|[ |[ p: |[ |[ zip with zip = |[ p: |[ zip r q with r = ]| with p:q = ]| ]| r q with r = ]| with p:q = ]|Application of the above unfolded zip to x=1:w leads to the elimination of the outer p:q, i.e. the above can be simplified to
|[ 1: |[ |[ zip with zip = |[ p : |[ zip r q with r = ]| with p:q = ]| ]| r w with r = ]|We can now eliminate x by replacing its last occurrence by (1:w). The above being applied to the expression of 4-6, we also eliminate in the above the outer r, which is only referenced once. The combined result of these eliminations is
1: |[ w with w = 1: |[ zip with zip = |[ p: |[ zip r q with r = ]| with p:q= ]| ]| (|[ elf with elf= |[ a+ |[ b with b:?=y ]| : elf y with a:y= ]| ]| (1:w)) w ]|The next step is one we have seen before, viz substitution. This time we substitute something for w, say 1:x. The result is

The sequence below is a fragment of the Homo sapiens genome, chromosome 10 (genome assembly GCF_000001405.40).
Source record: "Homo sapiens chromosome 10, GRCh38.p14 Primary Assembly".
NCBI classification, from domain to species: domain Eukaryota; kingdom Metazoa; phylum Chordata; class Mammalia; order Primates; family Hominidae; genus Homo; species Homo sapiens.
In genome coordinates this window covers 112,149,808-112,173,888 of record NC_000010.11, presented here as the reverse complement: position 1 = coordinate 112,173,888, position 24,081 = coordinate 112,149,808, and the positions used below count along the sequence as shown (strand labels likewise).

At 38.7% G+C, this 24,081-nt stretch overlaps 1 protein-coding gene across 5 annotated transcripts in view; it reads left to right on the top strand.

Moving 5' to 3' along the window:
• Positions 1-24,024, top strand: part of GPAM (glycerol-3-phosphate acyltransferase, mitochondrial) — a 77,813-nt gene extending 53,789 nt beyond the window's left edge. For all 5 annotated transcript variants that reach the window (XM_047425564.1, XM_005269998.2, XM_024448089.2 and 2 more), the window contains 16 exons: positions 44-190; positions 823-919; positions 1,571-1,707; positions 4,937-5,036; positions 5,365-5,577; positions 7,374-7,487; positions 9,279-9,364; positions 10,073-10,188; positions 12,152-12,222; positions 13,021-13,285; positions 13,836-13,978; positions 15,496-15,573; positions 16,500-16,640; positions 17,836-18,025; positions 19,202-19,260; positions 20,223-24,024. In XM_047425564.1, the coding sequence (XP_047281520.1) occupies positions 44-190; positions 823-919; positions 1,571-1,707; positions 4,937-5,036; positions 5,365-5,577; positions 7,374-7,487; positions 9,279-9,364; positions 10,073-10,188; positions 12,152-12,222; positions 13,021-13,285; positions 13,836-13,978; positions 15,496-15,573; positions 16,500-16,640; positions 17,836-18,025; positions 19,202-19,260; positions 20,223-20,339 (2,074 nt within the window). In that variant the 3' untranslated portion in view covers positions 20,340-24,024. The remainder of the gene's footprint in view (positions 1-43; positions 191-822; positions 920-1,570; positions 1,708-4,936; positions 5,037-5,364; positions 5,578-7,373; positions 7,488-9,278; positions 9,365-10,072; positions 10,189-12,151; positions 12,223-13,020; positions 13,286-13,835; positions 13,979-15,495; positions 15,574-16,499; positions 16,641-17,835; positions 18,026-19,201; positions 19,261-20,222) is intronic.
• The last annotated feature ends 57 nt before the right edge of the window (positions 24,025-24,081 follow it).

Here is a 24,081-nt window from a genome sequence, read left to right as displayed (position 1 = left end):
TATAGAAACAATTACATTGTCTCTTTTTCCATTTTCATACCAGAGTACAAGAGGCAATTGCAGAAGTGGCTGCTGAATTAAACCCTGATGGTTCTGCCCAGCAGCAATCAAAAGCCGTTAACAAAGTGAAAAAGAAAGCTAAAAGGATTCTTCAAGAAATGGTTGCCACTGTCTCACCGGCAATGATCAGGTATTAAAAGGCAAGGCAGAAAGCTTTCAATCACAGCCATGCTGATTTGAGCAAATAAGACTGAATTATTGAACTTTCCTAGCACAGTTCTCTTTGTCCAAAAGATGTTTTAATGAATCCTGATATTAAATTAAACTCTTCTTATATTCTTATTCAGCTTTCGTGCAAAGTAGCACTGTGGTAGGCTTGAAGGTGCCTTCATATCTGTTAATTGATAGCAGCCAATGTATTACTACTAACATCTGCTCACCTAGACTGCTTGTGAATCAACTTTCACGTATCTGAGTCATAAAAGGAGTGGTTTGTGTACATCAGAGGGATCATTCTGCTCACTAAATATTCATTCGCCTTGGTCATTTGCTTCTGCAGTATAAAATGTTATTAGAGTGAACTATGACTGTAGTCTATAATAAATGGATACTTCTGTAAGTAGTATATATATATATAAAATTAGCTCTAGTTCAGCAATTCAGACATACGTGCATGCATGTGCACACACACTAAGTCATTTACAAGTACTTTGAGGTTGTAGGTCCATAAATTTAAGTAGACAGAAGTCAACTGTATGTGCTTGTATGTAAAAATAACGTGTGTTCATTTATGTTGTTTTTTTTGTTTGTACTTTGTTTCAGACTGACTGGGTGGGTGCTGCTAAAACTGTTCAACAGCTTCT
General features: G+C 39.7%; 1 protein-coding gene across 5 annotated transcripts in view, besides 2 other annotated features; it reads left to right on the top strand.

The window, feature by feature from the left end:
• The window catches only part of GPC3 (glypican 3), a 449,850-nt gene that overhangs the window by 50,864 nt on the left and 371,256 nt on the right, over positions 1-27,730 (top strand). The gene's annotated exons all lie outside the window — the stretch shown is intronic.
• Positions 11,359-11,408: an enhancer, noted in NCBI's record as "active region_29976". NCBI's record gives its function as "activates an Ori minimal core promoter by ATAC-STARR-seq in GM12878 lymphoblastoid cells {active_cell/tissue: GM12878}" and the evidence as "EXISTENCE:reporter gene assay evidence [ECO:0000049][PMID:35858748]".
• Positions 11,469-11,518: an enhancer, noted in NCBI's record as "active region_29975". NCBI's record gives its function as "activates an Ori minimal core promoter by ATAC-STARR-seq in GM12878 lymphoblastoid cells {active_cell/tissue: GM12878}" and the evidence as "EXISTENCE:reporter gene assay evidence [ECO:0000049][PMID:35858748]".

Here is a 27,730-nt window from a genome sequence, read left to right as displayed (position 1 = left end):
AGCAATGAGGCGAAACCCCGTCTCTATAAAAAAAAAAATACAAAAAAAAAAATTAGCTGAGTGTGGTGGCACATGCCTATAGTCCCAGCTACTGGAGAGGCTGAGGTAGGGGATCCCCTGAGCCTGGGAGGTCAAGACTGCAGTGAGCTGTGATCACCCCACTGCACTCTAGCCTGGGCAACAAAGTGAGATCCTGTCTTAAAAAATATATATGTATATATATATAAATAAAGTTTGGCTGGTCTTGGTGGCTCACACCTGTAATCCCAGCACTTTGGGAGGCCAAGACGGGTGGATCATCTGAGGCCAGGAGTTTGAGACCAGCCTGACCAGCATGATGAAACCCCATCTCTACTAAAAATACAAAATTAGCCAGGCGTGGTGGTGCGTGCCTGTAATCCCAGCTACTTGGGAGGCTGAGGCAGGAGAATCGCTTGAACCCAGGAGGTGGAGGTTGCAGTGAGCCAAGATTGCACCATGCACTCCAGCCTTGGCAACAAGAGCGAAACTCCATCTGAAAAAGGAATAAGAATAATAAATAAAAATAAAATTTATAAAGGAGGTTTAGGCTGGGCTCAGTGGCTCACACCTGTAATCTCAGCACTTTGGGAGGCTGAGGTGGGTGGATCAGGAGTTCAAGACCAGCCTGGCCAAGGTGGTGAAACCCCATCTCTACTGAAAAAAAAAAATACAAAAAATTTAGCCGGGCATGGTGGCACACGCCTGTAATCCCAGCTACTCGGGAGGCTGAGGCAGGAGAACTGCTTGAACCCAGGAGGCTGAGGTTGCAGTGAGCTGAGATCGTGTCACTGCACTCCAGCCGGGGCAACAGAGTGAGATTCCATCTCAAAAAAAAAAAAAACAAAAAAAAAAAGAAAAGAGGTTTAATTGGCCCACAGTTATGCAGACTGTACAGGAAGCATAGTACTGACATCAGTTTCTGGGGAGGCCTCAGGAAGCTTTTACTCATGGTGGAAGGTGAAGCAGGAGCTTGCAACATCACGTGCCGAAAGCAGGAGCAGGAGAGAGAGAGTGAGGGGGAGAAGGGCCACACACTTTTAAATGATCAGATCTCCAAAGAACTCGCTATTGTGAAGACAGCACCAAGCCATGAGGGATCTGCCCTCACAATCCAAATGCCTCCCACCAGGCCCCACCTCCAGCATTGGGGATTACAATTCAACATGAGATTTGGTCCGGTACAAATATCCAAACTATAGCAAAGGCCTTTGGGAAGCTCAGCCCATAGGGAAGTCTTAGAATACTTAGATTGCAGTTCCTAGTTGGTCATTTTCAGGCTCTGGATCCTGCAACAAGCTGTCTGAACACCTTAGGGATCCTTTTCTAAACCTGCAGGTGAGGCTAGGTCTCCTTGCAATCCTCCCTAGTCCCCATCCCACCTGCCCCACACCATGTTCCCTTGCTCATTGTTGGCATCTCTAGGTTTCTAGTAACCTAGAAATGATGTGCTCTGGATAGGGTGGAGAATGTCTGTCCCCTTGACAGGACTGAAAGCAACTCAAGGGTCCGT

1:1: |[ x with x = |[ |[ zip with zip= |[ p : |[ zip r q with r = ]| with p:q= ]| ]| (|[ elf with elf= |[ a+ |[ b with b:?=y]| : elf y with a:y= ]| ]| (1:w)) w with w=1:x ]| ]|Again, I have not felt the liberty of eliminating w, being referenced twice. The next step is to unfold zip again. In order to save writing I have performed the subsequent unfolding of elf as well.
1:1: (0) |[ x with x= (1) |[ |[ p: (2) |[ |[ zip with zip= (3) |[ p: |[ zip r q with r= ]| with p:q= ]| (4) ]| r q with r= (5) ]| with p:q= (6) ]| (7) (|[ a+ |[ b with b:?=y]|: (8) |[ elf with elf= (9) |[ a+ |[ b with b:?=y]| : elf y with a:y= ]| (10) ]| y with a:y= (11) ]| (1:w)) w with w=1:x (12) ]| (13) ]| (14)Now we are ready to eliminate the outer a:y scope. Lines 8-12 become then